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Crisis in Kuwait
Kuwait’s Amir has accepted the resignation of the government, and now he may either suspend the parliament for two years or appoint a new prime minister.
March 18, 2009 10:23 by B Izzak
Kuwait appears to be headed for one of its most difficult decisions after the Amir, Sheikh Sabah al-Ahmad al-Sabah, has accepted the resignation of the government. Lawmakers say that he may either suspend the National Assembly for two years, or use other options like appointing a new prime minister.
Salafist Islamist MP Khaled Al-Sultan said he believes the Assembly will be dissolved “unconstitutionally” for two years and that a decision to this effect will be taken soon. MP Abdullatif Al-Ameeri said that all signals indicate that the Assembly will be suspended and that an action will be taken outside the frame of the constitution. MP Khalaf Dumaitheer pointed out that “indications for a suspension of the Assembly are very clear and I have gathered my belongings (from my Assembly office) and am leaving”.
Dumaitheer blamed the escalation of tension on some MPs and their “excessive practices”, adding that he feels that the Amir’s patience has run out. He also said that the Amir has the power to suspend the Assembly as a way of curbing political chaos.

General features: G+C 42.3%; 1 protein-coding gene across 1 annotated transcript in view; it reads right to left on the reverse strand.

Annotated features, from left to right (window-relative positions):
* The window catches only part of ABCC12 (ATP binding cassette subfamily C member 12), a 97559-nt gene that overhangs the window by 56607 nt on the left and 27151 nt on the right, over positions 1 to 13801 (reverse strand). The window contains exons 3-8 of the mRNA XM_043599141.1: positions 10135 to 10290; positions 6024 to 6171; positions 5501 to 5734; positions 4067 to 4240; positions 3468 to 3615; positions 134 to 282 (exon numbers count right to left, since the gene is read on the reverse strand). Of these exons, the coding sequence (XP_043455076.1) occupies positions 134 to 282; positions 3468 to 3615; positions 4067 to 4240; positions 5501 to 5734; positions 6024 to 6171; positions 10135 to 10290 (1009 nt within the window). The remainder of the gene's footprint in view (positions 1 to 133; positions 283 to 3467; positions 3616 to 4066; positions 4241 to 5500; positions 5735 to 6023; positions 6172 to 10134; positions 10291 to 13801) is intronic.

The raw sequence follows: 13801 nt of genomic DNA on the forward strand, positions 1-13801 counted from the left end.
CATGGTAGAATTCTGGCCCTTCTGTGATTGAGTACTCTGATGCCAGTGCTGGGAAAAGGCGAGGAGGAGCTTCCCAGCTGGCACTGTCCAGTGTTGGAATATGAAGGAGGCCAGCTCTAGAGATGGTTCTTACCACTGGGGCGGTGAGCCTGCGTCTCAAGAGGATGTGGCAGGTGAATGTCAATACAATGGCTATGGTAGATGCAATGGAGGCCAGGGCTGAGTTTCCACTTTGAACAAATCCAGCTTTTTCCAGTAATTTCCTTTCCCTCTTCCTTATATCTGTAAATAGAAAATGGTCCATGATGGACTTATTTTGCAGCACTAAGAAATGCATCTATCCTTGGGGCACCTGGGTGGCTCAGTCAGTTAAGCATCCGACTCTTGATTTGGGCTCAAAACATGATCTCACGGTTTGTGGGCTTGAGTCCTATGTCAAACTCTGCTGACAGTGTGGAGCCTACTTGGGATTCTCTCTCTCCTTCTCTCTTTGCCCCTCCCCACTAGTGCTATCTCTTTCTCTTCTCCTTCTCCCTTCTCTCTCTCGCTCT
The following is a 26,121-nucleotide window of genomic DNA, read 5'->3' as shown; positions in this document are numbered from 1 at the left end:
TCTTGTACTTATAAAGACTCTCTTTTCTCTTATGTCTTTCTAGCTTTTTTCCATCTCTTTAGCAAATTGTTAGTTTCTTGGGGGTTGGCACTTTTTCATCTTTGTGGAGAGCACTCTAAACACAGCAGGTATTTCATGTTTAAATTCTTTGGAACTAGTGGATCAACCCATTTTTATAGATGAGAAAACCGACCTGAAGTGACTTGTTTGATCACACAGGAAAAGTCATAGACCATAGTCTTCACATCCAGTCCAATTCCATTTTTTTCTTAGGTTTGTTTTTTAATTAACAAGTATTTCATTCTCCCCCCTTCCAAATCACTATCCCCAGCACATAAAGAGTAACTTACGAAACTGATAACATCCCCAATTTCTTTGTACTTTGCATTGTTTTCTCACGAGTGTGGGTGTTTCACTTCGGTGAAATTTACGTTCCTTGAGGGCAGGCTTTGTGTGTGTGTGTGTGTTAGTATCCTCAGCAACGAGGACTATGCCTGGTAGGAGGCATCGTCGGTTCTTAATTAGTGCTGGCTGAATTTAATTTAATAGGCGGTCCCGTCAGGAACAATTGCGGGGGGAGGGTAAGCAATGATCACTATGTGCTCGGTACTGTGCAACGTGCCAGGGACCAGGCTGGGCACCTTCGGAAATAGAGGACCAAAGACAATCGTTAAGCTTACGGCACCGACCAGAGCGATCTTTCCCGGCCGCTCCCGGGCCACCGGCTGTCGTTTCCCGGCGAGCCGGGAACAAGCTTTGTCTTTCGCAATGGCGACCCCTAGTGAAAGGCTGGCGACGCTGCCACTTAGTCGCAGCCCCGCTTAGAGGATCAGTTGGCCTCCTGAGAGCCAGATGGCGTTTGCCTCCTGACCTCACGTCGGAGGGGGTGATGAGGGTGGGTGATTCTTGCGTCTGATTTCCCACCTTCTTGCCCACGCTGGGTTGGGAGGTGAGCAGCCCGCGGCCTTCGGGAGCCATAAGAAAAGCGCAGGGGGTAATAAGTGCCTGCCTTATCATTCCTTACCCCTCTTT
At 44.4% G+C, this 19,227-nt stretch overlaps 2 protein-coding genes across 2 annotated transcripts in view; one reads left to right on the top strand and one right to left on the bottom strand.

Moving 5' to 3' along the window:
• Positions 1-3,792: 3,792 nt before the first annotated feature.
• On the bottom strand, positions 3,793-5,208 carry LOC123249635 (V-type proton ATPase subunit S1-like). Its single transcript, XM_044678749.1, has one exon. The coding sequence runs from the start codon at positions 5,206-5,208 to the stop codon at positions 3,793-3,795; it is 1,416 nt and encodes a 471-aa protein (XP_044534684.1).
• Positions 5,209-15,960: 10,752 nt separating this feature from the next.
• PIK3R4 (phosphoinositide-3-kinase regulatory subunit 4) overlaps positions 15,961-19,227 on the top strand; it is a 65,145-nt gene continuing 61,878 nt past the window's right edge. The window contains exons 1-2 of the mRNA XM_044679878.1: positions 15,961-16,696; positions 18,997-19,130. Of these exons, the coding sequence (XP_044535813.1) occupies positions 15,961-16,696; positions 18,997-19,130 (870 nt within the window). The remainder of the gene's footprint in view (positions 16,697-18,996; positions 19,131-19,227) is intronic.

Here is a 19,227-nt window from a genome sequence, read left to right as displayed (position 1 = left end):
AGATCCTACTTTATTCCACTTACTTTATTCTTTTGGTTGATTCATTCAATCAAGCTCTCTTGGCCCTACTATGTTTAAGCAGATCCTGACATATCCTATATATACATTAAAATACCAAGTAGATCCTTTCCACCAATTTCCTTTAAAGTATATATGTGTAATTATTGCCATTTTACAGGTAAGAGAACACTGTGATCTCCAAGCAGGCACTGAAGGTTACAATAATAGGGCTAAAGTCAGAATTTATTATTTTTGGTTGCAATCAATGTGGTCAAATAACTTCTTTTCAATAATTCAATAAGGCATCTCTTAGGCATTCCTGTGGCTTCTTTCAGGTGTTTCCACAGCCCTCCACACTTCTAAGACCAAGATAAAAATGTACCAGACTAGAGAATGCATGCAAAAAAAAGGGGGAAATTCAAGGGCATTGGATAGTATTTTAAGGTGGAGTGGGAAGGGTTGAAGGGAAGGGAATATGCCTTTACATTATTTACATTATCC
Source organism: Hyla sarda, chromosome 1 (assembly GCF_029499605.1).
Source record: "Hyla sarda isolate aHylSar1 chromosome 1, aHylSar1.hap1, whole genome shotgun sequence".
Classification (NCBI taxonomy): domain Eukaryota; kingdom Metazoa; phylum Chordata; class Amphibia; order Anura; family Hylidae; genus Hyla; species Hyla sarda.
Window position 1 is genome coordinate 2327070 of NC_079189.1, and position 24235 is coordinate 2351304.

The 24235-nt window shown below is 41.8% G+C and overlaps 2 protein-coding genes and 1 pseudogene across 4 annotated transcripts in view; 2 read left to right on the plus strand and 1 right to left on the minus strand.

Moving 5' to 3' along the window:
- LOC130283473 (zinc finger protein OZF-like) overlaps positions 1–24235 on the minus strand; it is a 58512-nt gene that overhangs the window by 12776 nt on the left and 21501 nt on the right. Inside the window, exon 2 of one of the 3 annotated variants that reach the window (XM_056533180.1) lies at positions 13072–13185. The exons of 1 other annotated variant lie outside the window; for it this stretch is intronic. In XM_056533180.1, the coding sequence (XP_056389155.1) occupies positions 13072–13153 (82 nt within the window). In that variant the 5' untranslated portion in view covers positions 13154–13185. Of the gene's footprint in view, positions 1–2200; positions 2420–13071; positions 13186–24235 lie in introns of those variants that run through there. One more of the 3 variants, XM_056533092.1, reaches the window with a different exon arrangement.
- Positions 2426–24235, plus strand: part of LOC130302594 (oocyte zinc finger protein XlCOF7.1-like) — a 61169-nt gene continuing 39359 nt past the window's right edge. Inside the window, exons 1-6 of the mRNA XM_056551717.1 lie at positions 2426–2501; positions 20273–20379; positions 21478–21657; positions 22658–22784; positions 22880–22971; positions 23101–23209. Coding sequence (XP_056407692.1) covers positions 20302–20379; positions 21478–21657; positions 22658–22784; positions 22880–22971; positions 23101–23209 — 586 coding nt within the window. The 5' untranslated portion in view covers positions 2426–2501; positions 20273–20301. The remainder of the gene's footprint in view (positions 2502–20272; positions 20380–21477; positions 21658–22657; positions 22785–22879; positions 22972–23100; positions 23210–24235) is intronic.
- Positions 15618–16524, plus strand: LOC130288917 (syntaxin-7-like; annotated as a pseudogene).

Shiite MP Hussein Al-Qallaf reiterated his call for suspending the parliament, because a simple dissolution and holding fresh elections “will not resolve the political deadlock in the country.” Qallaf had asked the Amir to suspend the Assembly in November after three Islamist MPs filed to quiz the prime minister, a move that led to the resignation of the Cabinet.
Speaker Jassem Al-Khorafi, who earlier adjourned the regular Assembly session after informing MPs that the Amir had accepted the government’s resignation, told reporters that he has not been officially informed about the dissolution of the Assembly or a new prime minister. Asked if he was optimistic about the developments, Khorafi said that “it depends on the nature of the decision” regarding the events.
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